Key elements of B.C.'s system of immediate roadside penalties for drunk driving have been upheld by the Supreme Court of Canada.

B.C.’s tough drunk driving penalties upheld

Supreme Court of Canada rules B.C. can continue its immediate roadside punishment for impaired drivers

Canada’s top court has upheld B.C.’s tough system of roadside penalties for impaired drivers, including vehicle impoundments, stiff fines and immediate 90-day licence suspensions.

The Supreme Court of Canada handed down twin judgments Friday that back key elements of the provincial government’s policy after it was challenged by motorists.

Justices said there was “no doubt” automatic roadside prohibitions are within the province’s jurisdiction and a valid regulatory measure.

They rejected the argument of opponents that the penalties effectively create an offence that requires a right to a fair trial, not an instant decision by police after a failed blood-alcohol reading on a portable device.

The court found the province’s “pressing and substantial” goal of enacting the scheme “was not to oust the criminal law, but rather to prevent death and serious injury on public roads by removing drunk drivers and deterring impaired driving.”

Roadside penalties have largely supplanted criminal investigations and prosecutions for impaired driving in B.C. The amount of time and money expended on drunk driving cases in the courts and by police is down because of the nearly 70 per cent drop in impaired charges.

Police still pursue criminal charges in cases of injury or death due to drunk driving.

Defence lawyers have criticized the immediate roadside prohibitions as a de facto decriminalization of most cases of impaired driving.

Although drivers who are caught and punished at roadside face stiff sanctions, they do not usually risk an impaired driving conviction and criminal record.

Also before the courts was the constitutionality of the compulsory demand to provide a breath sample or face roadside penalties.

A majority of Supreme Court justices said the original 2010 provision did violate the Charter of Rights protection against unlawful search and seizure.

The province amended its law in 2012 to allow drivers who fail a roadside breath test to take a second test – the lowest of the two readings is used – and created a process for them to appeal driving prohibitions.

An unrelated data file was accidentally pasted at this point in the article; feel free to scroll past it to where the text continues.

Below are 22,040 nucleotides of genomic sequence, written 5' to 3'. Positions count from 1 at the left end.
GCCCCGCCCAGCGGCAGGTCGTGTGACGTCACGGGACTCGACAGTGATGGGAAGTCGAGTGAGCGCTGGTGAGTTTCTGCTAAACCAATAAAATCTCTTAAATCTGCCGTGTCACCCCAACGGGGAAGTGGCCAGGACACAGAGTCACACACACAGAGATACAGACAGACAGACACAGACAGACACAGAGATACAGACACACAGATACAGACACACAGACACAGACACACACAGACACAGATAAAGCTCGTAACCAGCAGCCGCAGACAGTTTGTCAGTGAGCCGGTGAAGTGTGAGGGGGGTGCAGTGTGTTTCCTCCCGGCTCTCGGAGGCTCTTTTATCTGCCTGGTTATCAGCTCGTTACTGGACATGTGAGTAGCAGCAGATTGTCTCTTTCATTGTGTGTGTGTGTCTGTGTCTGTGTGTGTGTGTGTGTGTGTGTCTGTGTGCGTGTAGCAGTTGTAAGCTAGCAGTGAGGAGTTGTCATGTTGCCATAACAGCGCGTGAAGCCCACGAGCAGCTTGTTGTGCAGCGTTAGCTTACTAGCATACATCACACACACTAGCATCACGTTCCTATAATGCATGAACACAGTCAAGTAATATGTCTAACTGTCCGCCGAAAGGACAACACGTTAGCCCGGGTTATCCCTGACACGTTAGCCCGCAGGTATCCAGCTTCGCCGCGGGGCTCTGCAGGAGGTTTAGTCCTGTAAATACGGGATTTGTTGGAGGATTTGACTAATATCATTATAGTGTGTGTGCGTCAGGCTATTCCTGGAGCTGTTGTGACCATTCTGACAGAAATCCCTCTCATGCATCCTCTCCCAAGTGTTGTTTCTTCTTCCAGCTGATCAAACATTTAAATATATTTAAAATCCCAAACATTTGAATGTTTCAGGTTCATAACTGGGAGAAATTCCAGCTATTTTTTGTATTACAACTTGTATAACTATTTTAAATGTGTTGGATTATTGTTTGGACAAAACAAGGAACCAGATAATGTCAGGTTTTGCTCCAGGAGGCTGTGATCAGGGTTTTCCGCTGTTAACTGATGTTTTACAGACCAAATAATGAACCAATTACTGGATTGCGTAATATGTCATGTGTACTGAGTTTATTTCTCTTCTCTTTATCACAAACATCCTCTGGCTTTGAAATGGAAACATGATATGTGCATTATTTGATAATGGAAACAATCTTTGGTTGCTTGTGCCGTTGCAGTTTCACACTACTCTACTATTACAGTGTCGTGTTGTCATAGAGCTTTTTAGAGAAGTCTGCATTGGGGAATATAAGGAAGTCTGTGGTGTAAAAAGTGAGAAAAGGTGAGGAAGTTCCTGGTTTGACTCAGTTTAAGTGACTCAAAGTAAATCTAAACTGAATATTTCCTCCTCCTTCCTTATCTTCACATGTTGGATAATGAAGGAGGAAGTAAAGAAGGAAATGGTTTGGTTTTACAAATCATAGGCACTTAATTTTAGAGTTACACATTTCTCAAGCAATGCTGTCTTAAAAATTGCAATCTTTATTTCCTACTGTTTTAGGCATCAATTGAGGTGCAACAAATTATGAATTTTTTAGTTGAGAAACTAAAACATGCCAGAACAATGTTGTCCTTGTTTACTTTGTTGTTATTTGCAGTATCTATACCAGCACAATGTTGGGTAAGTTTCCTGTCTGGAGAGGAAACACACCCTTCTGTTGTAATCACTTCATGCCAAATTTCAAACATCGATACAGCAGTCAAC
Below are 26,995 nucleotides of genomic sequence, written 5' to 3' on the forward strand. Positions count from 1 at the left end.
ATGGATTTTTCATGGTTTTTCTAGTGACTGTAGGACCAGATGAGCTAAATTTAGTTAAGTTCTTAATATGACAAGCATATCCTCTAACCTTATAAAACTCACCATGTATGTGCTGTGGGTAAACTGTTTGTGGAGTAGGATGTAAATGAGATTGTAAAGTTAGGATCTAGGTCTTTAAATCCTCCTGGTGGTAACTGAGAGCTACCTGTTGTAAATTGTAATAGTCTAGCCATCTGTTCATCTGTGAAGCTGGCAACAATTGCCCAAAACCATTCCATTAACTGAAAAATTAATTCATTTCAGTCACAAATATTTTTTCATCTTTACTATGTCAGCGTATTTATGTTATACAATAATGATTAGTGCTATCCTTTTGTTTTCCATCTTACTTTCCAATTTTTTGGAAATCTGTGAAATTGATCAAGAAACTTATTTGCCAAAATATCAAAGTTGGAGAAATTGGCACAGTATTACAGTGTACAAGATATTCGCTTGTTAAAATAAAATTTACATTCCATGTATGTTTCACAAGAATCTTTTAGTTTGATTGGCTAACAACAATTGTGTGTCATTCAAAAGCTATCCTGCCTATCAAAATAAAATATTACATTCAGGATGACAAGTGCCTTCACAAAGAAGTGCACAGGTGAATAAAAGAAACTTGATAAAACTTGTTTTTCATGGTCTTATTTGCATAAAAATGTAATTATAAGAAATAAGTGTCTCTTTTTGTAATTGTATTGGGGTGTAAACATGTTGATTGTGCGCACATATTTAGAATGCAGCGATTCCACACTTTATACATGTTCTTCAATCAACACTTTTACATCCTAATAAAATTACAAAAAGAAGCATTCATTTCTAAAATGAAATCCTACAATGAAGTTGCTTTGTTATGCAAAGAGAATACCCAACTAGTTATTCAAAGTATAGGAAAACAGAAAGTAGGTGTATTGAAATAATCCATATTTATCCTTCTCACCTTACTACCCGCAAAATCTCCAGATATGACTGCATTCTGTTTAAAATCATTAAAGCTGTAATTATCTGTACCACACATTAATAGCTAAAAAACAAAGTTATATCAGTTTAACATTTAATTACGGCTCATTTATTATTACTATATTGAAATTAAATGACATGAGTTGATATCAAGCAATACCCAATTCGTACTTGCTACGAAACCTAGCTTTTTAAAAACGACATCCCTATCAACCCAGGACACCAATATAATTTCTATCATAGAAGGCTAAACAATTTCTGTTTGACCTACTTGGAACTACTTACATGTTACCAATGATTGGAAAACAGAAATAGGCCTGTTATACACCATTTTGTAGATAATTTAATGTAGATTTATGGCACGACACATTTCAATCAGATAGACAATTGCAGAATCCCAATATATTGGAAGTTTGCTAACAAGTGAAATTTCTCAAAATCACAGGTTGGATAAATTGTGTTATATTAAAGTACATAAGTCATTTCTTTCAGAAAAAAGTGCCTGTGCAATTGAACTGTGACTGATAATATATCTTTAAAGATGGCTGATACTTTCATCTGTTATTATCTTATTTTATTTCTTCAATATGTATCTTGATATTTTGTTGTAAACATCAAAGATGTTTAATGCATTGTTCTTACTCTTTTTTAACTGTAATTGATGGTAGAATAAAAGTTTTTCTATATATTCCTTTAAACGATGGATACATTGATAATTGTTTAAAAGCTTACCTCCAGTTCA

“Our belief is that the amendments our government made in June 2012 already address the constitutional issues noted in the court’s decision,” B.C. Justice Minister Suzanne Anton said.

It’s not yet clear if drivers penalized in the first two years of the program could be compensated.

Anton welcomed the ruling, adding immediate roadside prohibitions have been “very effective” and have saved an estimated 260 lives over the past five years.

“People are learning from them, they’re not drinking and driving as much,” Anton said. “As soon as you blow that warn or that fail you will be penalized. And that is what deters people from drinking and driving. That’s what keeps our roads safe.”

Defence lawyers intend to continue to challenge elements of the B.C. law that were not addressed by the top court.

About 18,000 roadside prohibitions are issued each year and about two per cent are successfully challenged through the review process.

Just Posted

Safety concerns dominate North Road meeting

Residents voice concern over Canfor’s proposal

Critics charge mayor has conflict of interest

Mayor discounts claims, says it’s about public safety

Finding a balance between economy and environment

For Pete Erickson, a happy medium is key

Nak’azdli Whut’en Chief and Council sign on for Coastal GasLink

Many factors looked at regarding proposed pipeline project

Hot, dry weather in forecast increases wildfire risk

BC Wildfire Service urges public to stay vigilant with fire

Police release video on how to ‘run, hide, fight’ if there’s an active shooter

Vancouver police offer video with input from E-Comm, BC EHS, Vancouver Fire and Rescue

Feds limit chinook fishery to help killer whale recovery

Chinook is main food source for only 76 southern residents killer whales left

B.C. mom who died just before daughter’s wedding wanted family to be happy: twin

Ann Wittenberg was pulled into the ocean while on a surf board in Tofino last weekend

Courtenay-Alberni MP calls for lifeguards at popular surf spot near Tofino

The Pacific Rim National Park Reserve is defending its decision to cancel the surf guard program.

Harvey Weinstein to surrender in sex misconduct probe: officials

Would be first criminal charge against Weinstein since scores of women came forward

Media are not an arm of the police, Vice lawyer tells Supreme Court hearing

Ben Makuch challenges Ontario Court of Appeal ruling that he must give materials for stories to RCMP

B.C. launches plan to tackle doctor shortage, emergency room congestion

John Horgan aims to set up regional primary care networks in a ‘team-based’ approach

Vancouver, Squamish pipeline challenges dismissed by court in B.C.

Justice Christopher Grauer ruled the province’s decision to issue the certificate was reasonable

Early learning programs for Indigenous kids get $30M boost

B.C. government to help expand Aboriginal Head Start Association programs with three-year funding

Most Read